Last Clyde Cruises of the Millennium

by Mike MacKenzie

The last week of the Clyde season had a bad start on Monday 23rd August when a combination of planned leave and unexpected sick leave left the crew below the minimum required by the MCA rules and the day’s cruise had to be cancelled. That was indeed a pity as the weather was glorious and the views of the Ayrshire coast and Ailsa Craig would have been impressive. The ship sailed light to Ayr during the day so that Tuesday’s cruise to Tarbert and Loch Fyne took place as normal and again with glorious weather.

Wednesday (Campbeltown and Sanda) was mild but cloudy and damp all day and showery in the afternoon - indeed a large party of walkers from Ayr OIR got quite wet during their time in Brodick. On Thursday (Arran, Holy Isle and Pladda) it was again cloudy and damp with a lot of rain evident, though the ship seemed to escape the worst of it. On Friday Graeme Gellatly had returned from leave, with Luke Davies as First Officer. The weather was a bit brighter for the usual Rothesay run and in the evening a private charter with entertainment was reported to be well-behaved and not too noisy.

During the week two members of the Deck Crew who have served for several seasons left the ship to take up career opportunities elsewhere and we wish them well in this.

Saturday was a glorious day and there were 887 on board when we arrived at Dunoon at lunchtime, most of them to disembark to visit the Cowal Games. After the last call at Tighnabruaich for the season, WAVERLEY lay at Dunoon for nearly three hours and then took the Cowal Games visitors back up the river, another long day. Sunday morning was showery but the afternoon and evening were fine. Unlike the previous Sunday when Loch Goil had been denied us by the Queen’s Harbourmaster because of military exercises, this time we were allowed as far as Carrick Castle.

Monday 30th August was dull and showery for most of the day. We had the Bank Holiday cruise from Glasgow, calling at Helensburgh, Dunoon, Rothesay, Largs and Brodick, with a cruise to Holy Isle and Pladda. Helendburgh gave us a reasonable number of passengers and Largs provided a good crowd but numbers at Dunoon and Rothesay were rather small. By the time we left Helensburgh in the evening we were about 30 minutes late and numbers on board were fairly low, but the weather had improved, we were running with the breeze and it was very pleasant out on deck. We had noticed that for a couple of days there had been some trouble in opening and closing Bell’s Bridge, an inflatable boat being used to tow it round, so it was not too much of a surprise to hear that we would not be returning to Anderston Quay. Instead we nosed into King George V Dock and worked carefully astern round the dock wall to lie alongside Shieldhall Wharf, facing down river. The low tide added to the difficulties of getting gangways ashore in an unfamiliar setting. Coaches were waiting to take passengers to Glasgow’s Central Station, where there was a dash for "last trains", and to Anderston Quay. Transport had also been hired to ferry stores from Anderston Quay to Shieldhall in readiness for WAVERLEY’s departure for the South Coast on the following morning.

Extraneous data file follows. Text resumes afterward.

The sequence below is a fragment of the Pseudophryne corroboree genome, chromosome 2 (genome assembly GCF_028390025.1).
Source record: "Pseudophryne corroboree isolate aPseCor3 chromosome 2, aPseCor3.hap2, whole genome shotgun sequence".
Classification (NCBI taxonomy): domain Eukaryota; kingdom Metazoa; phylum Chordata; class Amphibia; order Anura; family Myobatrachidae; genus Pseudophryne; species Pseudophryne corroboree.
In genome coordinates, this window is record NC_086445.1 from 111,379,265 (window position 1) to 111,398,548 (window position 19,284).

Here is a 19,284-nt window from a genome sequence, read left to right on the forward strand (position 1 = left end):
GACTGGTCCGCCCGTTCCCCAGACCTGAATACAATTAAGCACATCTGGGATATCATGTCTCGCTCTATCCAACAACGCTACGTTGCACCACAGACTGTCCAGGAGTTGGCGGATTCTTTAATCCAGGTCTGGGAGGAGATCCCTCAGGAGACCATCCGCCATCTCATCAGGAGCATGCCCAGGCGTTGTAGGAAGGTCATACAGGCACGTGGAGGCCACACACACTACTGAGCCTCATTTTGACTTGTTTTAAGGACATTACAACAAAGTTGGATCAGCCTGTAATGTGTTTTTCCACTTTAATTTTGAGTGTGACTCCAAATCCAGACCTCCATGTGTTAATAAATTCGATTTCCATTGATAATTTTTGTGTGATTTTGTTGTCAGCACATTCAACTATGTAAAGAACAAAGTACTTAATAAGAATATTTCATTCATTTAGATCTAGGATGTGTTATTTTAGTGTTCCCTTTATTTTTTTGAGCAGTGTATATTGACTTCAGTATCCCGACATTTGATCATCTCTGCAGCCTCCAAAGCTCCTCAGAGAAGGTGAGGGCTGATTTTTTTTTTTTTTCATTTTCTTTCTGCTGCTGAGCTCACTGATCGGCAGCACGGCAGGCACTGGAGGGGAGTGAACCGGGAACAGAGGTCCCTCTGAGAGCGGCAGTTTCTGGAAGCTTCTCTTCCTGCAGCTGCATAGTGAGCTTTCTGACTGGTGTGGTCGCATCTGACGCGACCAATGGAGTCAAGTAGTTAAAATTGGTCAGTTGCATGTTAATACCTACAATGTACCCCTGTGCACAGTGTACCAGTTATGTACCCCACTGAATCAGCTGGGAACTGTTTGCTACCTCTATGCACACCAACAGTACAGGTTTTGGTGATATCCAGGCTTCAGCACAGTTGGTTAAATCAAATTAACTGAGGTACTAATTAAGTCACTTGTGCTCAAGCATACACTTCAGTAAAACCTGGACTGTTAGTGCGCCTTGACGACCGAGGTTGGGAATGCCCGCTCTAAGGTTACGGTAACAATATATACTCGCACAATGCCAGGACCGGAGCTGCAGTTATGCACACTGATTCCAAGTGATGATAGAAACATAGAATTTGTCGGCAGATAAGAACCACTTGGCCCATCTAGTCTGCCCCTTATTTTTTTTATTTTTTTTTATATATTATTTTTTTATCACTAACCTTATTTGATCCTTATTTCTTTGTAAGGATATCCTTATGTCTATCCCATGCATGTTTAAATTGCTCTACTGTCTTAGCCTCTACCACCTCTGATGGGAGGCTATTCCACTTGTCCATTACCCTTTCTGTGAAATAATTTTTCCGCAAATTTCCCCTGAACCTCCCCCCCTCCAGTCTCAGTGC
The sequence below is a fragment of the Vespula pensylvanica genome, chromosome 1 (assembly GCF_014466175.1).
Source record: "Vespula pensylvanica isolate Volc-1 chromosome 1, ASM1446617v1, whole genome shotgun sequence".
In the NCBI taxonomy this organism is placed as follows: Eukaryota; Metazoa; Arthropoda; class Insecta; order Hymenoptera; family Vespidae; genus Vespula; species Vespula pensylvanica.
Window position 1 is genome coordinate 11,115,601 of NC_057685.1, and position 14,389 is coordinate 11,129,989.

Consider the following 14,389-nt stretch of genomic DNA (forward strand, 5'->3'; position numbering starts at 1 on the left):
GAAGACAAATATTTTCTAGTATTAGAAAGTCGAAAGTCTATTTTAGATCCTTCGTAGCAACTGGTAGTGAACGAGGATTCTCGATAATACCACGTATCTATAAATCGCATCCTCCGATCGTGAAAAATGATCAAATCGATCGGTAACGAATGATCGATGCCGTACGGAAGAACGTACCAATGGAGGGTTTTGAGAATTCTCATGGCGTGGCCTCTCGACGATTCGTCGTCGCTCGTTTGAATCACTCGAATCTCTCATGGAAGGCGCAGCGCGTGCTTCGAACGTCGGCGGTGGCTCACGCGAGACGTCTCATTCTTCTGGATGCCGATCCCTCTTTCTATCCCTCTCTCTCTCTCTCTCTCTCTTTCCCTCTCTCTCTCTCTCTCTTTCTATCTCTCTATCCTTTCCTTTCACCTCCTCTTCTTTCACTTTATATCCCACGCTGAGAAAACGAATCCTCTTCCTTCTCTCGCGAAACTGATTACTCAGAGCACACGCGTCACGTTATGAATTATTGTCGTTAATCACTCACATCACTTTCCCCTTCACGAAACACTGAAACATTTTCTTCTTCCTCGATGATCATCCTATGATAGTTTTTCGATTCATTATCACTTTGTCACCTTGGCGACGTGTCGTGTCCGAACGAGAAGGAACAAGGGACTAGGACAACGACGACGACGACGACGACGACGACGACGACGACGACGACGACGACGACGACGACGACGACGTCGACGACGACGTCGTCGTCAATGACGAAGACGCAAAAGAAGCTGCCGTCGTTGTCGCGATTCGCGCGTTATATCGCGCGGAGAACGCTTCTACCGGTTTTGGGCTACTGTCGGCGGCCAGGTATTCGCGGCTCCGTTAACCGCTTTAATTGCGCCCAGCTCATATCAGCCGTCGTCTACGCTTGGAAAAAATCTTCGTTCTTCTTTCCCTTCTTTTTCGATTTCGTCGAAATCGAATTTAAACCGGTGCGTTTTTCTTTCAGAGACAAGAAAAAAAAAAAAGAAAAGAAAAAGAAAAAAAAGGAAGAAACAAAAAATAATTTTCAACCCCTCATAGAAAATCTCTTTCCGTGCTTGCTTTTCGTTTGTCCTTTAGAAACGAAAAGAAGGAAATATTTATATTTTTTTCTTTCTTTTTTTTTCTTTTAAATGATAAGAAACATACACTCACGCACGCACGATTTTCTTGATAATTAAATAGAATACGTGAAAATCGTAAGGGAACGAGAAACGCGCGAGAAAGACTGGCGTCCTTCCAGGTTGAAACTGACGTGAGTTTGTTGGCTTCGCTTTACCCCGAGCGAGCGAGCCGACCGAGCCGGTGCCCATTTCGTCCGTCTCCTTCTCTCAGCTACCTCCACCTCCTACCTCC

So that’s it on the Clyde until BALMORAL’s cruise on 24th September.

Our thanks to the members of the Deck Crew, the Stewards, the Engineers and Firemen team, the Shopkeepers, the volunteers, the Purser and his assistants, the Masters and Officers on the Bridge, and others behind the scenes, for their efforts during the season.  Patience and good humour have been maintained in spite of sometimes long hours and hard physical work and the passengers who have crossed the gangways have been treated with care and consideration.  Many thanks for giving us great pleasure.

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